of meadow-flowers and butterflies
in summers that have been;
Of yellow leaves and gossamer
in autumns that there were,
with morning mist and silver sun
and wind upon my hair.
I sit beside the fire and think
of how the world will be
when winter comes without a spring
that I shall ever see.
For still there are so many things
that I have never seen:
in every wood in every spring
there is a different green.
I sit beside the fire and think
of people long ago
and people who will see a world
that I shall never know.
But all the while I sit and think
of times there were before,
I listen for returning feet
and voices at the door.
At right is the cover of the set of two disks I first bought, to find out if even liked them. It’s hard to find samples of the music online; you might pull up one or two on YouTube, and then you might find them taken down the next minute. If bought separately, the disks in order of production are:
1 An Evening in Rivendell
2 A Night in Rivendell
3 Dawn in Rivendell
4 Leaving Rivendell
But don’t worrry – not all the action takes place in Rivendell. Those are just the disk titles, and the songs included on each disk are not necessarily in an obvious order, either.
I immediately found so much to love in those first two collections that I shopped sources for the other two disks. And after listening for a day or two, it was clear: I must read the trilogy again to put the newly appreciated songs in their context. That had been my desire after watching Peter Jackson’s film interpretation that was so disappointing, but I hadn’t followed through. So I dropped all my other Currently Reading books to read The Fellowship of the Ring. Now I am on to The Two Towers, still in the Company!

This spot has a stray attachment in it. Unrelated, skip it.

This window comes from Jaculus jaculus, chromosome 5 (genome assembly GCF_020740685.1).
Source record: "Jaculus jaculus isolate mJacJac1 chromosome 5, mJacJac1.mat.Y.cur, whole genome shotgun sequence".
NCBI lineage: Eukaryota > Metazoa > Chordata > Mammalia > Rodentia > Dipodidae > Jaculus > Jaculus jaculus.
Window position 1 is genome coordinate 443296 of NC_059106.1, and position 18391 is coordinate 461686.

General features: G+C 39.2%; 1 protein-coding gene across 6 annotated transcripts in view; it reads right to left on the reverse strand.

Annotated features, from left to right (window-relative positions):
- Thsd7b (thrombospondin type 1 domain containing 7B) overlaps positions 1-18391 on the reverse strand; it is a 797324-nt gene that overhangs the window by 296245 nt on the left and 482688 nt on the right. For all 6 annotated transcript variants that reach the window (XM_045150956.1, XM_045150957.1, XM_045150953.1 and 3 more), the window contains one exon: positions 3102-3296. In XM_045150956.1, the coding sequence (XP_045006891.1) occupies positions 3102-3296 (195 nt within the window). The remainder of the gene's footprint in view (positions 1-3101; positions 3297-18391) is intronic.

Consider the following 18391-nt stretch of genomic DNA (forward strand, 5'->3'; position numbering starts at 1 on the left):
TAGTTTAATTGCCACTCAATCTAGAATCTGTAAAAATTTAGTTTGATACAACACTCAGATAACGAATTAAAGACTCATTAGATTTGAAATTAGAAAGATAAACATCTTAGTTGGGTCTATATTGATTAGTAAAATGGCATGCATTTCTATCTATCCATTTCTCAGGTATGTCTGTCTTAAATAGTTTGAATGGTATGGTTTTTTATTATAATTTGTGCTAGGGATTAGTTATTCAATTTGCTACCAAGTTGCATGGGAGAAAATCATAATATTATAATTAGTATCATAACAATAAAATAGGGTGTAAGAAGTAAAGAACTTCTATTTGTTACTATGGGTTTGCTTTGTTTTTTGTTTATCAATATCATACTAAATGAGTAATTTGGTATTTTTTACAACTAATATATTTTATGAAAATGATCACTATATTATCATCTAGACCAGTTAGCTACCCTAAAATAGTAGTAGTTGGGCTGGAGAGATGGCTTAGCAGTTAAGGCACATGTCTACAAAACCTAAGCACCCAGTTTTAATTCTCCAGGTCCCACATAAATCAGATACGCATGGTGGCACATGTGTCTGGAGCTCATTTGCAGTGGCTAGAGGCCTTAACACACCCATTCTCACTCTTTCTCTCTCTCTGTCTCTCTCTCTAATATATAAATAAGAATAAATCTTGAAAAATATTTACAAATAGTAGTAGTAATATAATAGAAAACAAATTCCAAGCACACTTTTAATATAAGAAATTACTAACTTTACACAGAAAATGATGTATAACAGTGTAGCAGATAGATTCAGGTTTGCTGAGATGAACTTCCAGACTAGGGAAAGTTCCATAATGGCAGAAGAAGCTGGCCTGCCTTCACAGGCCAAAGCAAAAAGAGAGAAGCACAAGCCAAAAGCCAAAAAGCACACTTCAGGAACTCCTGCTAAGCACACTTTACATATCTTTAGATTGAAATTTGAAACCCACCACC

When I am listening to the recordings, and now reading the novel again, I often think about those days when I had my children gathered around me and we were all vicariously traveling across the mountains and wastes of Middle Earth. If it had been only ten years later, we could have paused at each song as it appeared in the story to play the companion track on a CD, and let the music sink into our consciousness and draw us deeper into the story. That kind of enrichment would have raised the quality of our literary immersion a notch, to be sure. The Tolkien Ensemble gave their final concert in 2008, but I’m confident that the fruits of their project will continue to give joy to Tolkien-lovers for a long time.